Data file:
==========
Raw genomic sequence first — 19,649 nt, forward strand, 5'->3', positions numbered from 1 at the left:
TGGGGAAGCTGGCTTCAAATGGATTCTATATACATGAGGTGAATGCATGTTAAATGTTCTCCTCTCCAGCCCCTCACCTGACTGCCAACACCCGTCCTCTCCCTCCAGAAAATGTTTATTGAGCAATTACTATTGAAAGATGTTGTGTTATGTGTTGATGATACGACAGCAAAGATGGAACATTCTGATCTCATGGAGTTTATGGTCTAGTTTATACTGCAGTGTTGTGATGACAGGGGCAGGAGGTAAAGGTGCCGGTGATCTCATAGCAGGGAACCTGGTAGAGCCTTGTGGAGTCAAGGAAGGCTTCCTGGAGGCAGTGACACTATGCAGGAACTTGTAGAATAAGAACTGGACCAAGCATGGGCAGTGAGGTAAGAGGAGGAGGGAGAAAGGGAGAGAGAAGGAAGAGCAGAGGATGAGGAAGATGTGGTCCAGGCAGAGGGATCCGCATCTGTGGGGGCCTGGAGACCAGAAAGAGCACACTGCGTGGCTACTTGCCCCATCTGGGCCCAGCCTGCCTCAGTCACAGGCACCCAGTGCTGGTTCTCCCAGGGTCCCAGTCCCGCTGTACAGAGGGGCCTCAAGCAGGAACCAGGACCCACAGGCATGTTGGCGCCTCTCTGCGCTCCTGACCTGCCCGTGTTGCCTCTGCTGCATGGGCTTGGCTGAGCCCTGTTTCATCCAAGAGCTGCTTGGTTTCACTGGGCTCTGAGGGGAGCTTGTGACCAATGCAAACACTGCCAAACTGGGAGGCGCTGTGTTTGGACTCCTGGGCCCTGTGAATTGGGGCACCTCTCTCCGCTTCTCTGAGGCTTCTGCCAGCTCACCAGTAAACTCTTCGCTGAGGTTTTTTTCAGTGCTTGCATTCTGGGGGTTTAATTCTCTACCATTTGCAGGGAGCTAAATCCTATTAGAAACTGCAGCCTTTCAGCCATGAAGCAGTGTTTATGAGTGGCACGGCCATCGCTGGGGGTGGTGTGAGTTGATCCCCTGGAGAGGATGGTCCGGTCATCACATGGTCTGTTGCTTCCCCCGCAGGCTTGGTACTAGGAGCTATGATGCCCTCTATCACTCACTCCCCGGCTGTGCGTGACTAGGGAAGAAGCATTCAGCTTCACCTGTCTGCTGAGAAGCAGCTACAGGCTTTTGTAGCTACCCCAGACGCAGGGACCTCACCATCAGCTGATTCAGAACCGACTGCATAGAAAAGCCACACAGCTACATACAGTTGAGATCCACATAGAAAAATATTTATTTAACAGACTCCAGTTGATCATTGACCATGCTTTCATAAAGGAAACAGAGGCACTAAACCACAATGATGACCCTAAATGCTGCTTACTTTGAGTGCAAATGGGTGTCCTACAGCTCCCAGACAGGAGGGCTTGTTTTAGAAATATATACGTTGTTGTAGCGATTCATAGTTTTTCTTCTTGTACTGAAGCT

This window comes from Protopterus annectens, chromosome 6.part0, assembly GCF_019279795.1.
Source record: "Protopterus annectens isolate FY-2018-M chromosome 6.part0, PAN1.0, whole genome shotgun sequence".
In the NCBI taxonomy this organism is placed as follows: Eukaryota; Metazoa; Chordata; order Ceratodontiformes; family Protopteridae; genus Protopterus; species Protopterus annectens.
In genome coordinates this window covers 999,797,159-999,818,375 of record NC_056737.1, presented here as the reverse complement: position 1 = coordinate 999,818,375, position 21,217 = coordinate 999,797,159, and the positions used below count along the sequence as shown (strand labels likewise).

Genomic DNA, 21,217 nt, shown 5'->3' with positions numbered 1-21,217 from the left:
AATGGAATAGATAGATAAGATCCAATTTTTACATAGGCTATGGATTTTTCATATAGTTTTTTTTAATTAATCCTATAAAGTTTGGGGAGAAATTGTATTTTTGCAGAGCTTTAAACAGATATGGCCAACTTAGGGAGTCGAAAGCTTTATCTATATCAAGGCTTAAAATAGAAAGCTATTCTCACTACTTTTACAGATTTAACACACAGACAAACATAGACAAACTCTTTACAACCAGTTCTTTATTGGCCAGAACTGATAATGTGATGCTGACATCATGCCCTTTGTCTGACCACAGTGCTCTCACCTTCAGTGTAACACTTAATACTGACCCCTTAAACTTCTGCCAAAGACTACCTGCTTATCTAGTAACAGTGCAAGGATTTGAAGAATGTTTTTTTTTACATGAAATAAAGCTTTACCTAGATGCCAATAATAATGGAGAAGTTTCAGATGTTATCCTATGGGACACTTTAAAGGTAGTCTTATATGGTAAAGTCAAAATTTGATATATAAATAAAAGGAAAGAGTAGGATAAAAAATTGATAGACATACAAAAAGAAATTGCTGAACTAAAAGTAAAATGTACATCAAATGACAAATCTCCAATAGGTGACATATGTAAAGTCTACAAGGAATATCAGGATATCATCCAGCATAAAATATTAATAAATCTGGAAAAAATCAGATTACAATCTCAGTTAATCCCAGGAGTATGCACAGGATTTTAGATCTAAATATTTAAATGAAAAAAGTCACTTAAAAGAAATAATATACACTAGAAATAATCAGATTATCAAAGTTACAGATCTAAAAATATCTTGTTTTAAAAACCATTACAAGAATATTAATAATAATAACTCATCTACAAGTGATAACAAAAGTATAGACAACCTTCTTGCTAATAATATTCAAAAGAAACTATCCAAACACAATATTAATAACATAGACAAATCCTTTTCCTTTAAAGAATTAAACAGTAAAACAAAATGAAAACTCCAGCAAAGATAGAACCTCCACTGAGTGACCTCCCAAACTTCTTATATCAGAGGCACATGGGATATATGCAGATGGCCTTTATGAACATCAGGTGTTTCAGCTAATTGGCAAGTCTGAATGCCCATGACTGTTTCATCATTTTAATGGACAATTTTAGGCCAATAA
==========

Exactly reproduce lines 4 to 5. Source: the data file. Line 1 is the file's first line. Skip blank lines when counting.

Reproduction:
Source record: "Protopterus annectens isolate FY-2018-M chromosome 6.part0, PAN1.0, whole genome shotgun sequence".
In the NCBI taxonomy this organism is placed as follows: Eukaryota; Metazoa; Chordata; order Ceratodontiformes; family Protopteridae; genus Protopterus; species Protopterus annectens.